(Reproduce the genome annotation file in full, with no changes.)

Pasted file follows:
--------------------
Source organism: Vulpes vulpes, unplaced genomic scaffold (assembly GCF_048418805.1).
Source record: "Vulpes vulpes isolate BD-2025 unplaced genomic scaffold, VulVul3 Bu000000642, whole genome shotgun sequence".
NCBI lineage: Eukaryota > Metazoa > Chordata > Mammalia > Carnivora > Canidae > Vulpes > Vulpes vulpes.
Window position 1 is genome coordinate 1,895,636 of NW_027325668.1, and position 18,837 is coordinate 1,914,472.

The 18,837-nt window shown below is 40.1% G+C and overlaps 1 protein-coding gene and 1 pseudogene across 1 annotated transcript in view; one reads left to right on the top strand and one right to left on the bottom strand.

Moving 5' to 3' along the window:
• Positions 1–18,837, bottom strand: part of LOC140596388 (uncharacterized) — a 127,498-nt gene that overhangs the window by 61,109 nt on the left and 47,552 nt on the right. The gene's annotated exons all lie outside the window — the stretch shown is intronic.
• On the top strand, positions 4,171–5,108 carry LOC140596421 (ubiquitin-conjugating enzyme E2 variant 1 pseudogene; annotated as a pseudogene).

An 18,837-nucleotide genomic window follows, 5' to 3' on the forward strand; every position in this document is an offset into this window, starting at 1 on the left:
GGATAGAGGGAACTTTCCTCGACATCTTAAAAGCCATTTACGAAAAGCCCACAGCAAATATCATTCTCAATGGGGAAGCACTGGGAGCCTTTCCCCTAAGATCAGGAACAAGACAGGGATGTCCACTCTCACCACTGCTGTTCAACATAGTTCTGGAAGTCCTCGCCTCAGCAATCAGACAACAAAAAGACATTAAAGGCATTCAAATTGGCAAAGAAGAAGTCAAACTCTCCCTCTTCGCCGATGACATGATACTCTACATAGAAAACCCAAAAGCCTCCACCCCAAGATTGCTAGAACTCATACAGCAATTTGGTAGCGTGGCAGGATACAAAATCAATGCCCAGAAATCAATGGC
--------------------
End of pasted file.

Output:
Source organism: Vulpes vulpes, unplaced genomic scaffold (assembly GCF_048418805.1).
Source record: "Vulpes vulpes isolate BD-2025 unplaced genomic scaffold, VulVul3 Bu000000642, whole genome shotgun sequence".
NCBI lineage: Eukaryota > Metazoa > Chordata > Mammalia > Carnivora > Canidae > Vulpes > Vulpes vulpes.
Window position 1 is genome coordinate 1,895,636 of NW_027325668.1, and position 18,837 is coordinate 1,914,472.

The 18,837-nt window shown below is 40.1% G+C and overlaps 1 protein-coding gene and 1 pseudogene across 1 annotated transcript in view; one reads left to right on the top strand and one right to left on the bottom strand.

Moving 5' to 3' along the window:
• Positions 1–18,837, bottom strand: part of LOC140596388 (uncharacterized) — a 127,498-nt gene that overhangs the window by 61,109 nt on the left and 47,552 nt on the right. The gene's annotated exons all lie outside the window — the stretch shown is intronic.
• On the top strand, positions 4,171–5,108 carry LOC140596421 (ubiquitin-conjugating enzyme E2 variant 1 pseudogene; annotated as a pseudogene).

An 18,837-nucleotide genomic window follows, 5' to 3' on the forward strand; every position in this document is an offset into this window, starting at 1 on the left:
GGATAGAGGGAACTTTCCTCGACATCTTAAAAGCCATTTACGAAAAGCCCACAGCAAATATCATTCTCAATGGGGAAGCACTGGGAGCCTTTCCCCTAAGATCAGGAACAAGACAGGGATGTCCACTCTCACCACTGCTGTTCAACATAGTTCTGGAAGTCCTCGCCTCAGCAATCAGACAACAAAAAGACATTAAAGGCATTCAAATTGGCAAAGAAGAAGTCAAACTCTCCCTCTTCGCCGATGACATGATACTCTACATAGAAAACCCAAAAGCCTCCACCCCAAGATTGCTAGAACTCATACAGCAATTTGGTAGCGTGGCAGGATACAAAATCAATGCCCAGAAATCAATGGC